The Inspector for the Cherwell Local Plan Part 1: Partial Review (the Plan) has confirmed that he is content for the Examination of the Plan to proceed to the Main Hearings. These are likely to be held in early 2019.
The Inspector accepts that meeting Oxford’s unmet need could, as a general principle, constitute an “exceptional circumstance” and the plan can proceed to the Main Hearings on the basis that Cherwell’s ‘share’ of that unmet need is 4,400 homes, as a working assumption. This reflects the Oxfordshire Growth Board’s agreement, in September 2016, to apportion Oxford’s unmet housing need between the Oxfordshire districts, including the previously mentioned 4,400 homes to be delivered in Cherwell District Council between 2011-2031.

Partial Review of Cherwell Local Plan 2011-2031 - Oxford's Unmet Housing Need

Vale of White Horse Local Plan Part 2 will not meet tests of soundness without modification

The Inspector for the Vale of White Horse (VoWH) Local Plan Part 2 (LPP2) has issued an interim letter (dated 30 October 2018) which sets out the initial views on matters raised from the examination (held in July 2018). The letter states the Inspector is satisfied that the preparation of the plan has met the duty to co-operate. However, the Inspector concluded that the LPP2 “does not meet the tests of soundness without some modification”.

Key reference for the modifications was given to the need for further consideration of the proposed allocation of the Dalton Barracks/Abingdon Airfield site. This would include justifying the allocation of 1,200 homes within the plan period (or a total of 4,500 delivered post-plan period). The Inspector considered the site to be without exceptional circumstances for removal from the Green Belt until the Council are able to prove deliverability of the new settlement. The Inspector considered parts of the LPP2 evidence base are inadequate in terms of justifying the Dalton Barracks development and invites the VoWH to prepare additional evidence to be considered at examination. The Inspector found that there is no evidence that two safeguarded two routes from the Barracks to to the potential Lodge Hill Park & Ride are viable, and they should be deleted from the LPP2.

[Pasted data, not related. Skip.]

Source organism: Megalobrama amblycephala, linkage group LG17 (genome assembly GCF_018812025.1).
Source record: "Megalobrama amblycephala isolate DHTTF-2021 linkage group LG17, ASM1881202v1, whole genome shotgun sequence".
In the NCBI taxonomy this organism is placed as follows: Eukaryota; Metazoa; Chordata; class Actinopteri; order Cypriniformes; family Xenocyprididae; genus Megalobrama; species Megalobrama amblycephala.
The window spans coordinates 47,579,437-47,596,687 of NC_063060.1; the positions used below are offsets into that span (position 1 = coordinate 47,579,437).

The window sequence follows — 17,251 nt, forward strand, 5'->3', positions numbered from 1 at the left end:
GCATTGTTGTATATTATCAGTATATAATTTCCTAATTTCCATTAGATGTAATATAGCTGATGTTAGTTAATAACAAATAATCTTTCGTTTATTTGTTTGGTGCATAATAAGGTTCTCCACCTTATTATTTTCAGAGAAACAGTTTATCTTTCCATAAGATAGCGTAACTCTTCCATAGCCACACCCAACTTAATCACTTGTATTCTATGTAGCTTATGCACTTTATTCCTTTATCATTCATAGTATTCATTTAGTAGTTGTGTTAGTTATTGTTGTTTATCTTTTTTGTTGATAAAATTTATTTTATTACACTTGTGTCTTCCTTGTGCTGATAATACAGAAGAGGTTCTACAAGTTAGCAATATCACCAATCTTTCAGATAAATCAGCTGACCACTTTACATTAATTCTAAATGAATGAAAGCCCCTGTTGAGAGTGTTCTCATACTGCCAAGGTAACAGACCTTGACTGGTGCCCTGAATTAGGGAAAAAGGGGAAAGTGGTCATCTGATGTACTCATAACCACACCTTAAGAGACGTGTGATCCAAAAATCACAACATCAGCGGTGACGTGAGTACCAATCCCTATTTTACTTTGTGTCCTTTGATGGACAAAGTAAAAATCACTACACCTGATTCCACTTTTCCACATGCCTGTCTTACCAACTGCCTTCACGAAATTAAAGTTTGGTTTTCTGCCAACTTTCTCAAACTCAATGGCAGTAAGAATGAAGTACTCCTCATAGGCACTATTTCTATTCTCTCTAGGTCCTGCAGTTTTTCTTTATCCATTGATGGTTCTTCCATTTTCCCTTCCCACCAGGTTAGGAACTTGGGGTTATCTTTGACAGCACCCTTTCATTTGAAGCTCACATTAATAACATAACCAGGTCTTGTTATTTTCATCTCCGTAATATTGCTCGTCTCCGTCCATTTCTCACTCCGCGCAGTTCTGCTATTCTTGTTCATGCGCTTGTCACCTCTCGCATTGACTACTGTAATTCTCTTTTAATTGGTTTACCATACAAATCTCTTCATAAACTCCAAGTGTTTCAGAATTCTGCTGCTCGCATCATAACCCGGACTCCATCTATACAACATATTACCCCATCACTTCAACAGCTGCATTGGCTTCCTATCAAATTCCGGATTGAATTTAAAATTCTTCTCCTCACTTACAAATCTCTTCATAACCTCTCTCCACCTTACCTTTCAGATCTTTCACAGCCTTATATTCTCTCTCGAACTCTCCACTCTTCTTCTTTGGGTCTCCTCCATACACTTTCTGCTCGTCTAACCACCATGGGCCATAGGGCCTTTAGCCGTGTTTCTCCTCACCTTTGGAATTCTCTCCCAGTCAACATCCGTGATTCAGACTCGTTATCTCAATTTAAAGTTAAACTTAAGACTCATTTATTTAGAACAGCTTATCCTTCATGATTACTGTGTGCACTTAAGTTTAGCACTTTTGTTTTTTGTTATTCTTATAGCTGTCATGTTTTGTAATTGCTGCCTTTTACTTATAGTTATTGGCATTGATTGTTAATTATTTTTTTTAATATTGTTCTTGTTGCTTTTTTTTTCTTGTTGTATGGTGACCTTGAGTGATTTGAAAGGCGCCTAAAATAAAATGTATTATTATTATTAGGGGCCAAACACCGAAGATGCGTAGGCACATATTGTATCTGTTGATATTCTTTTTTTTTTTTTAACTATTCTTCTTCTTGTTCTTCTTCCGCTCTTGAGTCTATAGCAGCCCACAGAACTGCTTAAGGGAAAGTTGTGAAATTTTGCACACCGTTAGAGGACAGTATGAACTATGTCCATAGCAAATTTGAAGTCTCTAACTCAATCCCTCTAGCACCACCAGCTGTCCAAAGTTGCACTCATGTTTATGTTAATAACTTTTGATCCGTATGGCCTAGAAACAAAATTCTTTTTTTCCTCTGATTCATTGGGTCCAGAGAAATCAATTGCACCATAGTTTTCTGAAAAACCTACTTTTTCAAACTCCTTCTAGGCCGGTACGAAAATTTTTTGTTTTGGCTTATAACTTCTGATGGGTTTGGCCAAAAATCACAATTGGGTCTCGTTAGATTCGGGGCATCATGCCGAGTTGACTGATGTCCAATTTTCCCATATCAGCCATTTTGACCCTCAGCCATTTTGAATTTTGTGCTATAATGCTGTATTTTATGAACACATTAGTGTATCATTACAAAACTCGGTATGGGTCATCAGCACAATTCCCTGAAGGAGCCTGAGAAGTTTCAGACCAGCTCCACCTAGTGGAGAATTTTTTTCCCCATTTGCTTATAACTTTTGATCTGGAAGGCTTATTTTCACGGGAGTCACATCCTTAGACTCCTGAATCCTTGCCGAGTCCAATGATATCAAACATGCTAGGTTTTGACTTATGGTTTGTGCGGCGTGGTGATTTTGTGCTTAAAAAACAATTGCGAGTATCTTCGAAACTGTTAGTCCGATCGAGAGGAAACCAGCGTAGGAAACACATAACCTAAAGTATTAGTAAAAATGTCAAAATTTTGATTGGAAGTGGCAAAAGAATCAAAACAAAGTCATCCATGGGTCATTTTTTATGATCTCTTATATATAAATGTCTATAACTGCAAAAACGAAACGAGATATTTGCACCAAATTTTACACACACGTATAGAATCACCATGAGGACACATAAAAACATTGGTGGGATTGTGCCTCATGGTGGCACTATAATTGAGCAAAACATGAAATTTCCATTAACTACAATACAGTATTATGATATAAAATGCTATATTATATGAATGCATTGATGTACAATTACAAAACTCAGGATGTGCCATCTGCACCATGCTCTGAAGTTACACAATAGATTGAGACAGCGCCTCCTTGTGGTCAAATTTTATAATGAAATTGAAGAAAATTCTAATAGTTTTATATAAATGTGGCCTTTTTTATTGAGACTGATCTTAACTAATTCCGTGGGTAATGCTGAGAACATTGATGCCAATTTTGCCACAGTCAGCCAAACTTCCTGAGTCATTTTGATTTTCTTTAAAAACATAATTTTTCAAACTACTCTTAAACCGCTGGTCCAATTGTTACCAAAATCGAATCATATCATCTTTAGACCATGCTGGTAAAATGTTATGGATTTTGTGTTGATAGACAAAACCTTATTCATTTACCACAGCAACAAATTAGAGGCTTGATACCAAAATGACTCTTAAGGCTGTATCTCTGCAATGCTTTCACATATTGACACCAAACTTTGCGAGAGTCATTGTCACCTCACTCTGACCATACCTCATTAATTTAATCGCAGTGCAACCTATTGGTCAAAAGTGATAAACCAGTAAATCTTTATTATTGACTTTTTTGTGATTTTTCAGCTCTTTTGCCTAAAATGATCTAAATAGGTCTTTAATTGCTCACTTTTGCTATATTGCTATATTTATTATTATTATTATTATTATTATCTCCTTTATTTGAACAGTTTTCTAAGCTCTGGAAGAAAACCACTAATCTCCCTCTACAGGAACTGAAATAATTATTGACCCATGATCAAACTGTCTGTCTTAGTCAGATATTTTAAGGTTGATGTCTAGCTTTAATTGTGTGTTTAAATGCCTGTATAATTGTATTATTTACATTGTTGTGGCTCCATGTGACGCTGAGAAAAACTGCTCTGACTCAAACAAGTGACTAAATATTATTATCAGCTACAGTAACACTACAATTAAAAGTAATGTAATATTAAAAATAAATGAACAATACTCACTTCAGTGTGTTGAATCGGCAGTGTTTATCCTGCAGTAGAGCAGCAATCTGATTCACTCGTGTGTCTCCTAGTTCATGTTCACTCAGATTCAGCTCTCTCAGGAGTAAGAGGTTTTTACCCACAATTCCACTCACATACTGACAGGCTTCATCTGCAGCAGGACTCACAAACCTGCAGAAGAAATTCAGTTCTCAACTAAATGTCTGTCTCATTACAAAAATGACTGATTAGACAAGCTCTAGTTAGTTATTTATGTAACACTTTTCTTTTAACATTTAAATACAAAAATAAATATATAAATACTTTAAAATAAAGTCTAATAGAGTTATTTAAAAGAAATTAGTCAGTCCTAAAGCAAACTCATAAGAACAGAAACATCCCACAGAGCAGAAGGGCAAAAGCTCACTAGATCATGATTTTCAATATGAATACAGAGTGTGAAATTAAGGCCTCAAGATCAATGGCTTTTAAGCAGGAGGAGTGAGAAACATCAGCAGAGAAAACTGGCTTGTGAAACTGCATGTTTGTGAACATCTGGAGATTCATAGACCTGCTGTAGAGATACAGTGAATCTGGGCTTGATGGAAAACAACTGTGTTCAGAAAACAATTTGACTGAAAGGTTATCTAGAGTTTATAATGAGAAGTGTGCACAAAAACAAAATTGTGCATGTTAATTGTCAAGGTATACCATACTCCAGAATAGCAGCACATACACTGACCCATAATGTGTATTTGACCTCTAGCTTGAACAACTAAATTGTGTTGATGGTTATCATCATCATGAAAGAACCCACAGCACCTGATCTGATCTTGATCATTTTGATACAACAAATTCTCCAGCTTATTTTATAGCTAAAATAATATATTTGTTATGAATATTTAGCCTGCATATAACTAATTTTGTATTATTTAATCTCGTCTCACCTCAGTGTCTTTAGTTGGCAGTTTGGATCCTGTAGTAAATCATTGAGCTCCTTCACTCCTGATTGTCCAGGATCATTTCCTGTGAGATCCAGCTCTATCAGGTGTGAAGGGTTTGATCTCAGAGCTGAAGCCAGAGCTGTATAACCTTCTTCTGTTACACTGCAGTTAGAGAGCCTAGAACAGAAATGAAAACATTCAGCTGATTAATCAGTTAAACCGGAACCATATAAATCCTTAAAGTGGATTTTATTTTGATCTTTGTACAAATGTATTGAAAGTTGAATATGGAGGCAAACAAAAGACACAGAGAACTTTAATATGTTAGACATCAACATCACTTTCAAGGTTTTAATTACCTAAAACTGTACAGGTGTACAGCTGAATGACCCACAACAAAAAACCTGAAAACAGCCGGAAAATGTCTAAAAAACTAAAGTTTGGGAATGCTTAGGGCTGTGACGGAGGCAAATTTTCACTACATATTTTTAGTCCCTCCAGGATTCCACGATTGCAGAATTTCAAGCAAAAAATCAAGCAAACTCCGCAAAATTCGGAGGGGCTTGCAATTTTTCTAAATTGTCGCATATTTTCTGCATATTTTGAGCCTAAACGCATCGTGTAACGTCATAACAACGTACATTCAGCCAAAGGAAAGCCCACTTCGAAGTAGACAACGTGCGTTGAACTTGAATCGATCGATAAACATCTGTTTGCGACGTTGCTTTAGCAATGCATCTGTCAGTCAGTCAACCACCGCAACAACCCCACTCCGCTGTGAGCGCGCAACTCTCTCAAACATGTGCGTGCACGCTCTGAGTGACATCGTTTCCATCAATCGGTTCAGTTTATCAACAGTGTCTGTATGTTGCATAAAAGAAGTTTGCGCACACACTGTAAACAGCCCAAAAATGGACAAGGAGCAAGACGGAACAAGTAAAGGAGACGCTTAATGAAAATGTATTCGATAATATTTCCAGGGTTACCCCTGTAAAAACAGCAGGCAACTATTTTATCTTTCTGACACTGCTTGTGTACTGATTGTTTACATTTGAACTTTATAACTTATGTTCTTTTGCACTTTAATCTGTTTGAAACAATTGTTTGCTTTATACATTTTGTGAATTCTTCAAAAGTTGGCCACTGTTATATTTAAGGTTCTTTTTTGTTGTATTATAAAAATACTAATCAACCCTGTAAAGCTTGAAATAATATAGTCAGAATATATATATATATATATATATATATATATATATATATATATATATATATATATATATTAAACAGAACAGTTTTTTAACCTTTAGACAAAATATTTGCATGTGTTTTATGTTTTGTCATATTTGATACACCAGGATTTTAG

The Inspector concludes :

There are a number of other matters where modifications will be required to achieve the soundness of the plan. However, at this stage I am seeking the Council’s response as to how it wishes to  proceed with regard to the Dalton Barracks proposal in the light of  this letter

The Inspector expressly stated that he is not inviting comments from other participants on the issues covered in his letter.

Vale of White Horse District Council Local Plan 2031 Part 2: ExaminationVale of White Horse District Council Local Plan 2031 Part 2: Examination, letter from Inspector David Reed to Head of Planning Adrian Duffield

Housing delivery test: the results are in

The statistics on net additional dwellings in completed in England from April 2017 to March 2018 have been published by the government. 

These figures show 222,194 additional dwellings were completed from April 2017 to March 2018, up 2.2% from 217,345 in 2016/17.  This marks the highest level of house building for a decade, and just 1,340 shy of the 2007/8 peak on the eve of the global recession.

Notwithstanding the availability of this data, and that the National Planning Policy Framework (NPPF) states that the Housing Delivery Test results would be published at a point in November 2018, the first Housing Delivery Test results were not published.

Lichfields has produced an interactive guide to help navigate the new figures.  This considers what the latest data on housing completions indicates about the make-up of house building across England, how this is affected by certain planning considerations,  and at a local authority level, how closely current housing delivery rates are likely to meet the Housing Delivery Test now and in 2020.